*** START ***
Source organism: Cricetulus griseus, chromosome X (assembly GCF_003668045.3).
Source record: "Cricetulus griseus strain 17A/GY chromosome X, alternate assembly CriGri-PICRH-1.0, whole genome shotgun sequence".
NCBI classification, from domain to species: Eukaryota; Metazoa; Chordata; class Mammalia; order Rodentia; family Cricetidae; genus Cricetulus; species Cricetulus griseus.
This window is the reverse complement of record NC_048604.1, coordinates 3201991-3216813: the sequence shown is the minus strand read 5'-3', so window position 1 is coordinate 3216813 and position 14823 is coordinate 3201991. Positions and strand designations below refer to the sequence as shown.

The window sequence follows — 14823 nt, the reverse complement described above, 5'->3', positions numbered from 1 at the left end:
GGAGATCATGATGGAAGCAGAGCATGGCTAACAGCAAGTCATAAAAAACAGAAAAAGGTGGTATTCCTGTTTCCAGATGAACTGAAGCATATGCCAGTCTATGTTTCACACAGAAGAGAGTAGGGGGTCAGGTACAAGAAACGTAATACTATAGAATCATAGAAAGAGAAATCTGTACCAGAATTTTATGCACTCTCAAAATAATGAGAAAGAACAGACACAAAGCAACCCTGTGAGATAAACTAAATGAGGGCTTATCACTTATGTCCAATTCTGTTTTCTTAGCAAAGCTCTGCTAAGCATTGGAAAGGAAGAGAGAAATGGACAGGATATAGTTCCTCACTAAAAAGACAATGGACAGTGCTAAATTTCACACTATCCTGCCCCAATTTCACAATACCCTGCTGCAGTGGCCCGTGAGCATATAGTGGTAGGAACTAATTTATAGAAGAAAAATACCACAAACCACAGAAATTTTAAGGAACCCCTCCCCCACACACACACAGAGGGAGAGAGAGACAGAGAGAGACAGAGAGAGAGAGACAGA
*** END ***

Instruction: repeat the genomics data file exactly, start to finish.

Source organism: Cricetulus griseus, chromosome X (assembly GCF_003668045.3).
Source record: "Cricetulus griseus strain 17A/GY chromosome X, alternate assembly CriGri-PICRH-1.0, whole genome shotgun sequence".
NCBI classification, from domain to species: Eukaryota; Metazoa; Chordata; class Mammalia; order Rodentia; family Cricetidae; genus Cricetulus; species Cricetulus griseus.
This window is the reverse complement of record NC_048604.1, coordinates 3201991-3216813: the sequence shown is the minus strand read 5'-3', so window position 1 is coordinate 3216813 and position 14823 is coordinate 3201991. Positions and strand designations below refer to the sequence as shown.

The window sequence follows — 14823 nt, the reverse complement described above, 5'->3', positions numbered from 1 at the left end:
GGAGATCATGATGGAAGCAGAGCATGGCTAACAGCAAGTCATAAAAAACAGAAAAAGGTGGTATTCCTGTTTCCAGATGAACTGAAGCATATGCCAGTCTATGTTTCACACAGAAGAGAGTAGGGGGTCAGGTACAAGAAACGTAATACTATAGAATCATAGAAAGAGAAATCTGTACCAGAATTTTATGCACTCTCAAAATAATGAGAAAGAACAGACACAAAGCAACCCTGTGAGATAAACTAAATGAGGGCTTATCACTTATGTCCAATTCTGTTTTCTTAGCAAAGCTCTGCTAAGCATTGGAAAGGAAGAGAGAAATGGACAGGATATAGTTCCTCACTAAAAAGACAATGGACAGTGCTAAATTTCACACTATCCTGCCCCAATTTCACAATACCCTGCTGCAGTGGCCCGTGAGCATATAGTGGTAGGAACTAATTTATAGAAGAAAAATACCACAAACCACAGAAATTTTAAGGAACCCCTCCCCCACACACACACAGAGGGAGAGAGAGACAGAGAGAGACAGAGAGAGAGAGACAGA